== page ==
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Every week in comics is different. Sometimes you get more than 20 books in one week, and other weeks can feel a little light. This week was an example of the latter. But don’t be fooled that only mediocre books hit the shelves today. There were still some stellar comics to be had … just not as many. I’m going to take time to talk about two of my favorite books of the week — one with zombies another with a psychotic schizophrenic assassin. It should be a good time.
If there’s one things comics love to do. It’s to celebrate any sort of monumental issue. Although I would normally roll my eyes at a comic that wanted to charge $4.99 because it was #25 (I guess it’s special because it’s one-fourth of a hundred?), Uncanny X-Force is a book that deserves every cent. Not every fan of popular culture, whether in comics, film or television, always like rooting for the heroes. Sometimes the villains can be equally as engaging. Although the Uncanny X-Force is filled with heroes such as Wolverine, Fantomex, Deadpool and Nightcrawler (from the Age of Apocalypse), these heroes are far from traditional. Wolverine is more savage, Nightcrawler is darker and Deadpool is … well, he’s pretty much still psychotic. The diverse team of characters is one makes this book consistently one of the best comics marvel is publishing. Uncanny X-F0rce is the best x-title for adult audiences.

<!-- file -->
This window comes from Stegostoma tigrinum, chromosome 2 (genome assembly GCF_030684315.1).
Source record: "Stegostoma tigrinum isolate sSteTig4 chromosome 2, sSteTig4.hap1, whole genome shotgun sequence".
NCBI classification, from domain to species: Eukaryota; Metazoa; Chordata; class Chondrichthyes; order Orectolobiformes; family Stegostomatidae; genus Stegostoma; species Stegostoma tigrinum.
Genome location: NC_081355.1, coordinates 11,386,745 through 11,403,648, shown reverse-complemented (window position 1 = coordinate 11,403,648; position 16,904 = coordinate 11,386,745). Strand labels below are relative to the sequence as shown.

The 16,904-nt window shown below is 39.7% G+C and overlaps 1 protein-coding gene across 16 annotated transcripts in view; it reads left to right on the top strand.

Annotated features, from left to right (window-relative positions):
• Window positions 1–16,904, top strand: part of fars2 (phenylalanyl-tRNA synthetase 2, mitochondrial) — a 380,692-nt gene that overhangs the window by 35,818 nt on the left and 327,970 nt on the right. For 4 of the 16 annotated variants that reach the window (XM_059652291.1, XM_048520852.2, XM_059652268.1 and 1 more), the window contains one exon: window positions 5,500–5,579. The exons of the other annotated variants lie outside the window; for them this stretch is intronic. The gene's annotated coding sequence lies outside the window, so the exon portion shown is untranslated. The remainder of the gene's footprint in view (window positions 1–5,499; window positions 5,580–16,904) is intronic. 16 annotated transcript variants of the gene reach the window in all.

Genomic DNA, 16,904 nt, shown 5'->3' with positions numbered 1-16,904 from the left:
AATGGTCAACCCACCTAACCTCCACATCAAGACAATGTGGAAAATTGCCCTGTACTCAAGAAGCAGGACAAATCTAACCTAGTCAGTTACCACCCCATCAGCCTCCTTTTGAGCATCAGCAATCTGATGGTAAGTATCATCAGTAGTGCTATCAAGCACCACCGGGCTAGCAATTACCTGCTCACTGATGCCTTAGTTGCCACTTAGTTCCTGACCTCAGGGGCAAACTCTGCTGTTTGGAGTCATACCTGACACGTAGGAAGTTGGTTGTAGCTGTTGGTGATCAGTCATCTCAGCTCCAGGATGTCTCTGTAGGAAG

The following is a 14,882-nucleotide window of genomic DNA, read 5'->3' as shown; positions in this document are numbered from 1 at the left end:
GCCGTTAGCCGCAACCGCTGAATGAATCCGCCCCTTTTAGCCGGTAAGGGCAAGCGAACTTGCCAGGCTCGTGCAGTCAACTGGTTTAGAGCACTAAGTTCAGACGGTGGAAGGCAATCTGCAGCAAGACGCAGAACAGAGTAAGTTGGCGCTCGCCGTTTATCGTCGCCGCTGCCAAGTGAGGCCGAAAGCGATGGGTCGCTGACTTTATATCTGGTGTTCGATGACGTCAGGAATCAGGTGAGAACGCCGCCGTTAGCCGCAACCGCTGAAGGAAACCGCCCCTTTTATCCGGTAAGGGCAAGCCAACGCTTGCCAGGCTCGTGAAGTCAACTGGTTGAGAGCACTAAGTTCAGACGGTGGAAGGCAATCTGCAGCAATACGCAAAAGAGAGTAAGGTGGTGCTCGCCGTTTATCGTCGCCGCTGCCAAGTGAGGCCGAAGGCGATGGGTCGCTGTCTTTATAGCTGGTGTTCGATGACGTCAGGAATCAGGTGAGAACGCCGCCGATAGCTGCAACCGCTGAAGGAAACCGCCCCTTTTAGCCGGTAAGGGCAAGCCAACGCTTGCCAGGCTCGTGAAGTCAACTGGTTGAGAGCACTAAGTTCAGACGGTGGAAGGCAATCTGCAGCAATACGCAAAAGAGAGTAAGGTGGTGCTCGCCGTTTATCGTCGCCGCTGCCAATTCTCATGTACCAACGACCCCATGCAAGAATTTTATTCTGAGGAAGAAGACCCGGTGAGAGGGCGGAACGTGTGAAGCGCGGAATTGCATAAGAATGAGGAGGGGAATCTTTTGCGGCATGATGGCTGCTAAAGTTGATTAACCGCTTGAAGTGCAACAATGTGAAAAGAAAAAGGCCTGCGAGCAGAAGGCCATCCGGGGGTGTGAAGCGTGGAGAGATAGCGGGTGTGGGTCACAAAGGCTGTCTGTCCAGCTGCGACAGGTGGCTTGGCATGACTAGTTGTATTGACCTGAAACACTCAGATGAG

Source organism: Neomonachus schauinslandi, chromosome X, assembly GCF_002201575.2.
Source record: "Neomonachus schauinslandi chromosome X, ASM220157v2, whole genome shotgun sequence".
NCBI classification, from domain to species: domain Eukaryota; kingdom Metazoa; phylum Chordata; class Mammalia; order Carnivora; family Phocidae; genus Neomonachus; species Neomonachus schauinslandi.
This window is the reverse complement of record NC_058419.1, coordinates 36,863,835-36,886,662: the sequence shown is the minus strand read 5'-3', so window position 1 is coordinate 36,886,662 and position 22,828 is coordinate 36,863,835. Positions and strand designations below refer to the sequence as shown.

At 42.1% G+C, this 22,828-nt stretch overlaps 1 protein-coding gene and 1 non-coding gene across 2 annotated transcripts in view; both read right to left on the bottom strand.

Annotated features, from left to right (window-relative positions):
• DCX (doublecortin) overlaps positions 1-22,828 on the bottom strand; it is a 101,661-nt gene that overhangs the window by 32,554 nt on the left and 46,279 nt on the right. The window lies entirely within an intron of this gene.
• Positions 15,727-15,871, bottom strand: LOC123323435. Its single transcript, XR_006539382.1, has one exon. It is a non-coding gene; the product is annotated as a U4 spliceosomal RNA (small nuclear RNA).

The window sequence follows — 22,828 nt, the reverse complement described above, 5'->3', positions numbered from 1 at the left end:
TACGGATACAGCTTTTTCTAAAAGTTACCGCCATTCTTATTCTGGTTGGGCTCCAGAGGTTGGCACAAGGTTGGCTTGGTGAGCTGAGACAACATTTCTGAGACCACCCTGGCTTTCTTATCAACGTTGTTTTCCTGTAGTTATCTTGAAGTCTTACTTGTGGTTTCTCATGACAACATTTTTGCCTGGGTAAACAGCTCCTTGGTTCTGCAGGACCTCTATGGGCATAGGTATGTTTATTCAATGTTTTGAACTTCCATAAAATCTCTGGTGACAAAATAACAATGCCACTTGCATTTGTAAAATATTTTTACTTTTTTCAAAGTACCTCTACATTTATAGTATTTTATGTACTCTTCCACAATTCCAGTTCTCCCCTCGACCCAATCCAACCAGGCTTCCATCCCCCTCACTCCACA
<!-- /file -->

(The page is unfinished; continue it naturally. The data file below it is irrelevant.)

I tried to hold out as long as I could before talking about this book. For many diehard comic readers, the inflation of hollywood and television in relation to comics is unwanted. It’s still strange to watch glimpses Comic-Con during the summer and almost see nothing comic-related. So some readers feel estranged. The Walking Dead has long been a favorite comic of mine. Now as a hit TV show, you’d be hard pressed to find someone who doesn’t know the show, at least by name. Does the book lose some of its mystique through mass consumption? Yes. Does the content suffer in response to its new-found TV stardom? Absolutely not. Robert Kirkman has delivered an astounding zombie narrative that strings back to issue No. 1 in 2003. As Rick continues down a dark path, the comic becomes conflicted with glimpses of hope with long passages of despair. Oh, and there are zombies.
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